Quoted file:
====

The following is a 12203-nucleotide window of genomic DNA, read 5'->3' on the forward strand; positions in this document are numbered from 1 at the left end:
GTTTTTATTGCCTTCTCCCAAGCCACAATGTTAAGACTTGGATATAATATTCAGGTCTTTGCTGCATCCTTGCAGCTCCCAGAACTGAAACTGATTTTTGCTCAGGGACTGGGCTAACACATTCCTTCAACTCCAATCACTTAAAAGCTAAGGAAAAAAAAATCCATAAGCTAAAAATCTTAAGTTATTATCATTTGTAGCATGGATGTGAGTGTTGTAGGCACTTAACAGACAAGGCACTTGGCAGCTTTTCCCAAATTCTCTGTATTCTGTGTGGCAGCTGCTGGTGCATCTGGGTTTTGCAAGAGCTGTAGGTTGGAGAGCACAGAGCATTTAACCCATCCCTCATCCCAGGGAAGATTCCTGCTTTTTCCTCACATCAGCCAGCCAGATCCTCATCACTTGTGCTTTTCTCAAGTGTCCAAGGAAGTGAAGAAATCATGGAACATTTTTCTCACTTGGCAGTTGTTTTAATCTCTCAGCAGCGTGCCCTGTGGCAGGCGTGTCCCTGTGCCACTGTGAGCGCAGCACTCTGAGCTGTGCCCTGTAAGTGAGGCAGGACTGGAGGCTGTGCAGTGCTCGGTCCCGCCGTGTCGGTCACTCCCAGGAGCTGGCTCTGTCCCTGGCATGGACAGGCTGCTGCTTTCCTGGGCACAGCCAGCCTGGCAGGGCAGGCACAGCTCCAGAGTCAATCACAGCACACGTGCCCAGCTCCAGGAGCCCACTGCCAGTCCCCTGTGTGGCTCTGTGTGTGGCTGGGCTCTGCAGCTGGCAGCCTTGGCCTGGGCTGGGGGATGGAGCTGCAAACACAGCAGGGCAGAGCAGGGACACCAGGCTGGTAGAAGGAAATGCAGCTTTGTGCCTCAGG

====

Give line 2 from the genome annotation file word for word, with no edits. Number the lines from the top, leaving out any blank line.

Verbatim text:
GTTTTTATTGCCTTCTCCCAAGCCACAATGTTAAGACTTGGATATAATATTCAGGTCTTTGCTGCATCCTTGCAGCTCCCAGAACTGAAACTGATTTTTGCTCAGGGACTGGGCTAACACATTCCTTCAACTCCAATCACTTAAAAGCTAAGGAAAAAAAAATCCATAAGCTAAAAATCTTAAGTTATTATCATTTGTAGCATGGATGTGAGTGTTGTAGGCACTTAACAGACAAGGCACTTGGCAGCTTTTCCCAAATTCTCTGTATTCTGTGTGGCAGCTGCTGGTGCATCTGGGTTTTGCAAGAGCTGTAGGTTGGAGAGCACAGAGCATTTAACCCATCCCTCATCCCAGGGAAGATTCCTGCTTTTTCCTCACATCAGCCAGCCAGATCCTCATCACTTGTGCTTTTCTCAAGTGTCCAAGGAAGTGAAGAAATCATGGAACATTTTTCTCACTTGGCAGTTGTTTTAATCTCTCAGCAGCGTGCCCTGTGGCAGGCGTGTCCCTGTGCCACTGTGAGCGCAGCACTCTGAGCTGTGCCCTGTAAGTGAGGCAGGACTGGAGGCTGTGCAGTGCTCGGTCCCGCCGTGTCGGTCACTCCCAGGAGCTGGCTCTGTCCCTGGCATGGACAGGCTGCTGCTTTCCTGGGCACAGCCAGCCTGGCAGGGCAGGCACAGCTCCAGAGTCAATCACAGCACACGTGCCCAGCTCCAGGAGCCCACTGCCAGTCCCCTGTGTGGCTCTGTGTGTGGCTGGGCTCTGCAGCTGGCAGCCTTGGCCTGGGCTGGGGGATGGAGCTGCAAACACAGCAGGGCAGAGCAGGGACACCAGGCTGGTAGAAGGAAATGCAGCTTTGTGCCTCAGG